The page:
2019 marks the 70th anniversary of the 1949 Geneva Conventions. Being the only universally ratified treaty in the world, it is an affirmation that the principles of International Humanitarian Law (IHL) are truly neutral.
IHL aims to limit the suffering of civilians during an armed conflict and restore dignity to all those who are no longer party to a conflict. The ICRC currently works in over 80 countries around the world but under conditions that are widely different from those 20 years ago. With the nature of conflict changing rapidly and with the advent of newer technologies, the ICRC understands the need and urgency to reflect on the relevancy and applicability of the Geneva Conventions to protect those who are most vulnerable.
With that understanding, the Vivekananda Institute of Professional Studies (VIPS) and the ICRC organised a national conference on IHL, celebrating the 70th anniversary on 19 January 2019. Speaking at the inaugural session of the conference were Rajiv Shakdher, Judge at the Delhi High Court; PK Malhotra, former Secretary, Ministry of Law and Justice; BT Koul, Chairperson Vivekananda School of Law and Legal Studies and Dr Anuradha Saibaba, Legal Advisor ICRC.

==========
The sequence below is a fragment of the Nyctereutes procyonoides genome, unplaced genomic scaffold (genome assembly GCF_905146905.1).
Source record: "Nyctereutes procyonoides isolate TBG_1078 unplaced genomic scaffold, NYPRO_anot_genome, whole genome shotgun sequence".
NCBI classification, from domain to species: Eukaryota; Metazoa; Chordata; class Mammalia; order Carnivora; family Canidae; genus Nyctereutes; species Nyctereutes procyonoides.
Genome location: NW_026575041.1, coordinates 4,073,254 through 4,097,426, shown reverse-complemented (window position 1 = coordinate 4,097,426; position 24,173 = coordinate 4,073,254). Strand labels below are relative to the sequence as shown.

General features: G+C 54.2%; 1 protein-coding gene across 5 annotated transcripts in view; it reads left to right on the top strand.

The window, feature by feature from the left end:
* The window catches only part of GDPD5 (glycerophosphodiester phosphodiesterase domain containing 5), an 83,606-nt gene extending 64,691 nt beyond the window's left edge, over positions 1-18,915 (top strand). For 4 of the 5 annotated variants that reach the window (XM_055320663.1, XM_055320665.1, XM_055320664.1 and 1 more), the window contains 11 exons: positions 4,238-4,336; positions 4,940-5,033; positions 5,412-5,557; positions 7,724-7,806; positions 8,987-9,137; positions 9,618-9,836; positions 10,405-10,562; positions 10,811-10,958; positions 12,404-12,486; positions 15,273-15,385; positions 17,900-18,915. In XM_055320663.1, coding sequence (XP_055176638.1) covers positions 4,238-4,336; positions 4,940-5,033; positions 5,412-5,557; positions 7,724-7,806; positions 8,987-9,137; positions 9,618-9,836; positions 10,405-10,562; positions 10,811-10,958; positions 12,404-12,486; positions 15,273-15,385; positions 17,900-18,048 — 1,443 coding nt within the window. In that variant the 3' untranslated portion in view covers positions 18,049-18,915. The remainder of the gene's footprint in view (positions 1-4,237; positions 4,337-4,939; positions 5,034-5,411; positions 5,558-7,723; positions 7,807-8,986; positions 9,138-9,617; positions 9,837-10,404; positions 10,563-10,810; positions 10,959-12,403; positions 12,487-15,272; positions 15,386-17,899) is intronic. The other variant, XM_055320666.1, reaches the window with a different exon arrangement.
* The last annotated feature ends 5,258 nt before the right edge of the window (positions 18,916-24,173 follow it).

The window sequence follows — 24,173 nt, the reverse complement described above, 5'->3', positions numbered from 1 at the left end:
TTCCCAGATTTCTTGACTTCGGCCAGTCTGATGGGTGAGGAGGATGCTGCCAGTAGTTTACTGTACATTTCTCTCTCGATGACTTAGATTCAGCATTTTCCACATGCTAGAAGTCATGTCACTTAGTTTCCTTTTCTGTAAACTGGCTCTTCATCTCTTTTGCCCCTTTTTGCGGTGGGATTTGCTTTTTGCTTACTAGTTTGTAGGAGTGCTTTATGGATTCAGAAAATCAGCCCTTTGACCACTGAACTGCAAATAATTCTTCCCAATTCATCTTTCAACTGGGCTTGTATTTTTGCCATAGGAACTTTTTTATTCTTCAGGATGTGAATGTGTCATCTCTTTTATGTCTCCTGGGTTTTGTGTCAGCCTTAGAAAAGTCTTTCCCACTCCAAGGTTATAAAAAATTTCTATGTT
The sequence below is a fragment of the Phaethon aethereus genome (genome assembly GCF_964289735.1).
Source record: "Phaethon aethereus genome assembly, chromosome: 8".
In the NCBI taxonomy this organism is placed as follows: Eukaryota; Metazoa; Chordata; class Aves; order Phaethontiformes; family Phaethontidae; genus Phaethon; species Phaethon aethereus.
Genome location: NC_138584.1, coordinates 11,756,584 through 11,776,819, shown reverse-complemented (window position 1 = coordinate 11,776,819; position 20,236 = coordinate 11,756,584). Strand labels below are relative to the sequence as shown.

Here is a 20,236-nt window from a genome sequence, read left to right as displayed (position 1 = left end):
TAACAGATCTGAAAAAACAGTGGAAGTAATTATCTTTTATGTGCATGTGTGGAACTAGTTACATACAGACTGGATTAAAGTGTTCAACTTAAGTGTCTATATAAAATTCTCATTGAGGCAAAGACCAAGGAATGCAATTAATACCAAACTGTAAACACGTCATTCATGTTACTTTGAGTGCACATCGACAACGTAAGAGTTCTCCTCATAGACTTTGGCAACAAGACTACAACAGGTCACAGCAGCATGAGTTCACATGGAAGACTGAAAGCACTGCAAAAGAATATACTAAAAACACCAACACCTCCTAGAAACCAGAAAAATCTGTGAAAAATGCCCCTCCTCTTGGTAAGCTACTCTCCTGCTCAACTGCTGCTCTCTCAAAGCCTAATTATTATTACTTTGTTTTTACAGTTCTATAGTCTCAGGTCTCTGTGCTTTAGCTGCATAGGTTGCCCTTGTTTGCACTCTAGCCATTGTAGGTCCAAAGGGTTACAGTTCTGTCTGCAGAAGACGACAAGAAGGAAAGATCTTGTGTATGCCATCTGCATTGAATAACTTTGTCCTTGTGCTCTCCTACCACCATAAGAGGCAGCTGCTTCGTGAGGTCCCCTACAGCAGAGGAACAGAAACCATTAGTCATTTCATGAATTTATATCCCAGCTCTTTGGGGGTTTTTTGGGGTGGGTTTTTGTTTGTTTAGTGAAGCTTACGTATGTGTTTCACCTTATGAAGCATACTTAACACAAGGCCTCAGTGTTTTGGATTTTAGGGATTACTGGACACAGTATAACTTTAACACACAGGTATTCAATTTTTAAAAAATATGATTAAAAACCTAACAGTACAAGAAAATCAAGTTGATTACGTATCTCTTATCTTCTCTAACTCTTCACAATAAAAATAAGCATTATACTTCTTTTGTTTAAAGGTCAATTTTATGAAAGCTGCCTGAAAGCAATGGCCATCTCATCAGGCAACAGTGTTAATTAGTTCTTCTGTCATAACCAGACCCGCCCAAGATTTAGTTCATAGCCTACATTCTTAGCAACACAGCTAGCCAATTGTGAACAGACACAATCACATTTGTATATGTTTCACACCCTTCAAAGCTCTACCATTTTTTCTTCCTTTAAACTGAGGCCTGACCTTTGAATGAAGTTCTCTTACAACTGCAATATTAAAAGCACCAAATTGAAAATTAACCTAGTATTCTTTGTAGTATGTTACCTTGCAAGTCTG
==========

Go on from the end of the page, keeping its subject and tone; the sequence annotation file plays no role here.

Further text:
Focussing on the principle of humanity in her inaugural address, Dr Saibaba said that all stakeholders must work towards a world which is more humane and which reaches out to the most vulnerable. Complementing the ICRC for working with academic institutions to increase IHL acceptability among the younger generation, PK Malhotra stated that countries must ensure that international treaties are integrated into domestic laws and legislations. Echoing the idea of implementation, BT Koul stated that looking ahead, the conventions have to be in sync with artificial intelligence (AI) weapon systems as traditional warfare has radically changed. Justice Shakdher cited that the lack of a universal definition of armed conflict meant that many such situations are termed as “law and order” situations by States around the world. Alluding to the Hindu epics of Ramayana and Mahabharat, he pointed that these texts too spoke of rules of engagement, breaking of which led to the suffering of thousands of civilians. Despite the fact that all religions speak of the negative consequences of conflict, wars continue to take place. He said, “we need to work at the idea of peace,” if we want a peaceful society.
The conference saw the participation of over thirty academicians from across India who elaborated on the themes touched upon by the speakers.